Zoom’s security program is built on the foundation of third-party certifications and standards as an integral part of its design. It is our belief that security and privacy play a crucial role in the success of a healthcare organization, which is why we provide providers with features that enable providers to communicate over Zoom in a way that is secure and private. As well as sending encrypted data over the public internet, such as Zoom Meetings, Zoom Webinars, Zoom Contact Center, and Zoom Phone data, the data we send over the public internet is also encrypted using the 256-bit AES-GCM encryption standard, and we can make sure that all audio, video, and shared content is securely encrypted in real time. It is also the case that our account has access to the option of enabling end-to-end encryption for Zoom Meetings and Zoom Phone calls with a single participant.
Choosing a platform that prioritises patient privacy
When choosing a communication platform, or any software that will be used by healthcare providers to process patient data, it is vital that providers are able to trust that the data will be stored and exchanged in a secure manner. It is the intention of the National Health Service (NHS) to develop the NHS Digital Health Standards Audit in order to evaluate and assess all of the digital health technology products available across the NHS and to determine whether or not they comply with the National Health Service’s Digital Technology Assessment Criteria (DTAC). In accordance with the Health and Social Care Act, 2012, these standards are considered baseline standards that are mandated by law as a minimum standard.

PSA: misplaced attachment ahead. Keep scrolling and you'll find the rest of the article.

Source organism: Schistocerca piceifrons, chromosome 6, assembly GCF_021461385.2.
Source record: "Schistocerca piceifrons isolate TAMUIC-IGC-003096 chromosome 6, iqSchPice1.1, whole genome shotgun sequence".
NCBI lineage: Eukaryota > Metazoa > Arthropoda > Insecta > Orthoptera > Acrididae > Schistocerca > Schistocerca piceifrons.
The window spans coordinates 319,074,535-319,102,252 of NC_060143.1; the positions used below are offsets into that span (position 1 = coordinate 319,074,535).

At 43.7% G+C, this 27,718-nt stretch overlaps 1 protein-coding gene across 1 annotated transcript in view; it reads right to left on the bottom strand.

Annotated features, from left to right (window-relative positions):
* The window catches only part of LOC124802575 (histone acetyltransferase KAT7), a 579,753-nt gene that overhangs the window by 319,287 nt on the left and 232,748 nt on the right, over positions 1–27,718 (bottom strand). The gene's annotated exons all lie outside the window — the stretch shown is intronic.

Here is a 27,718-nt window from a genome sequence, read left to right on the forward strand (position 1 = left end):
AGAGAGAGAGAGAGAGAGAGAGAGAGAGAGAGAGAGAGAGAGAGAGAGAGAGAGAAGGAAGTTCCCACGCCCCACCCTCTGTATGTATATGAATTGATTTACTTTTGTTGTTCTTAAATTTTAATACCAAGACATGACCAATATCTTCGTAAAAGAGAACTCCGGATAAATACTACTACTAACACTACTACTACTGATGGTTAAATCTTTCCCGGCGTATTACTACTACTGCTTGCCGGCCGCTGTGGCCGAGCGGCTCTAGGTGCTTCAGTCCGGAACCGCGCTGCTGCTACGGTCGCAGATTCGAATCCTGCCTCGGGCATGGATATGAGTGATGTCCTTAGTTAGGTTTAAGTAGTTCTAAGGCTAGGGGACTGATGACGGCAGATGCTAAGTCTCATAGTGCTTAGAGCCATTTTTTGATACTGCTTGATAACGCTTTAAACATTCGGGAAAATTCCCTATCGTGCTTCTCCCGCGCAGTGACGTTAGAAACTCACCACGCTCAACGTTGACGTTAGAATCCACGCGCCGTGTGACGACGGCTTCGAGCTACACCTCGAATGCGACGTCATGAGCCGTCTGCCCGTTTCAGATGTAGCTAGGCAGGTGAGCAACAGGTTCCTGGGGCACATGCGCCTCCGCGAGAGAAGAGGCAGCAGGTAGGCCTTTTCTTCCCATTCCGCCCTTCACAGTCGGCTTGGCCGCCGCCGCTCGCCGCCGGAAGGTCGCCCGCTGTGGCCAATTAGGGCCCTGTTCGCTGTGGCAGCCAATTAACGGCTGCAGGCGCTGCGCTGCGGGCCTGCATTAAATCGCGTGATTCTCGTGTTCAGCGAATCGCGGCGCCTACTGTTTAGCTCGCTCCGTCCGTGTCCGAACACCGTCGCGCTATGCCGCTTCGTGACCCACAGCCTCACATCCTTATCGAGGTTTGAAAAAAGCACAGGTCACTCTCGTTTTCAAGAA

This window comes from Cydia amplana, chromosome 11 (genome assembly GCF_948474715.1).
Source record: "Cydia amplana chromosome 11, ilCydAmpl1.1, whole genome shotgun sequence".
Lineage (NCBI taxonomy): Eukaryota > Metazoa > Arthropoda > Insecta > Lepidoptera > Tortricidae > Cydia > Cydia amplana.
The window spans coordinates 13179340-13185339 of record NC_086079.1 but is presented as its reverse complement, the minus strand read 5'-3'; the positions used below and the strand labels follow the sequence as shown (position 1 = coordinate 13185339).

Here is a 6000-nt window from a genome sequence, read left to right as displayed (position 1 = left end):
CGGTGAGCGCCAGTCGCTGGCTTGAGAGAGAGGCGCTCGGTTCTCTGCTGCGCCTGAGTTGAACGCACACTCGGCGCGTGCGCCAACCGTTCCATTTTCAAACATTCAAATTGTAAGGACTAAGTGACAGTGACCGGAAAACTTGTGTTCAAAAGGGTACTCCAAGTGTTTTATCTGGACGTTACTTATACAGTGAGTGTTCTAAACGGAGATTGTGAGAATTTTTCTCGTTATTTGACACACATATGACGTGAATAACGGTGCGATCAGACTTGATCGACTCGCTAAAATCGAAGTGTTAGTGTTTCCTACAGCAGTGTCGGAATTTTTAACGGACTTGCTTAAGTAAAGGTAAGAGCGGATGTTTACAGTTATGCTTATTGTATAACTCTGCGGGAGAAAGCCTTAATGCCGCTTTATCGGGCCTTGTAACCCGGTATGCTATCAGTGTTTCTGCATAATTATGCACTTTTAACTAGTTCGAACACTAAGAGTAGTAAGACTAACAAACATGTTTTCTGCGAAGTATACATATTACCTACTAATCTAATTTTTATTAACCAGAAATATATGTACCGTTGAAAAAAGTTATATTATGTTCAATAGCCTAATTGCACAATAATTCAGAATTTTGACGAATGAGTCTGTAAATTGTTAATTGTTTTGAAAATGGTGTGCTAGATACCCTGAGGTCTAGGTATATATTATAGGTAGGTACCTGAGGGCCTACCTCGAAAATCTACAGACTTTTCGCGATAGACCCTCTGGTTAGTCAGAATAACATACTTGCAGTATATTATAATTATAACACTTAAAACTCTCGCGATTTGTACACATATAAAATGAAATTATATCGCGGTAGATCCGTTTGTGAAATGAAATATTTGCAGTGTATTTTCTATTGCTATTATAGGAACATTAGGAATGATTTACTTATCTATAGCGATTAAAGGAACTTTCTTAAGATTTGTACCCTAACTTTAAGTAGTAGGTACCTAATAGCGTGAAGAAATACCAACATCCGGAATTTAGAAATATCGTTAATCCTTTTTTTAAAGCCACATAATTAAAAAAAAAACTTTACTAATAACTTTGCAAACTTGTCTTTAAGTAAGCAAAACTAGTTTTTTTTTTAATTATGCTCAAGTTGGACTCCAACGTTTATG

This is one of the main reasons why these standards are so important, as they provide NHS staff and patients with the assurance that what they are using in terms of digital health tools is compliant with the rigorous and strict clinical safety, data protection, technical security, interoperability, usability, and accessibility standards set by the NHS.
Match fit for use in the NHS
Zoom has developed DTAC and DCB0129 ready software as well as a DSP Toolkit that enables it to support the NHS in providing patients with effective and secure digital health care.
DTAC: In order to ensure that new digital technologies are purchased by healthcare organisations are in compliance with minimum baseline standards, the DTAC facilitates assessment by healthcare organisations of the supply chain suppliers before making purchases. DTAC criteria have been met by Zoom.
DCB0129: As a part of the DCB0129 standard, manufacturers of health IT software, including the development of data centers, are able to demonstrate the clinical safety of their products, and it provides a set of requirements that are systematically structured to ensure an effective application of clinical risk management.
DSP toolkit: The National Data Guardian has also established a Data Security Program (DSP) toolkit, which is a self-assessment tool designed to help organisations measure how well they perform against the 10 data security standards described by the NDG. This toolkit will provide assurance that all organisations with access to NHS patient data and systems will be practising good data security and will be handling personal information correctly by using the appropriate tools.
If you are interested in finding out about Zoom’s Privacy Protection Program, you can explore Zoom’s Trust Center by clicking the link above or you can contact Zoom to request access to Zoom’s DTAC toolbox by getting in touch with us.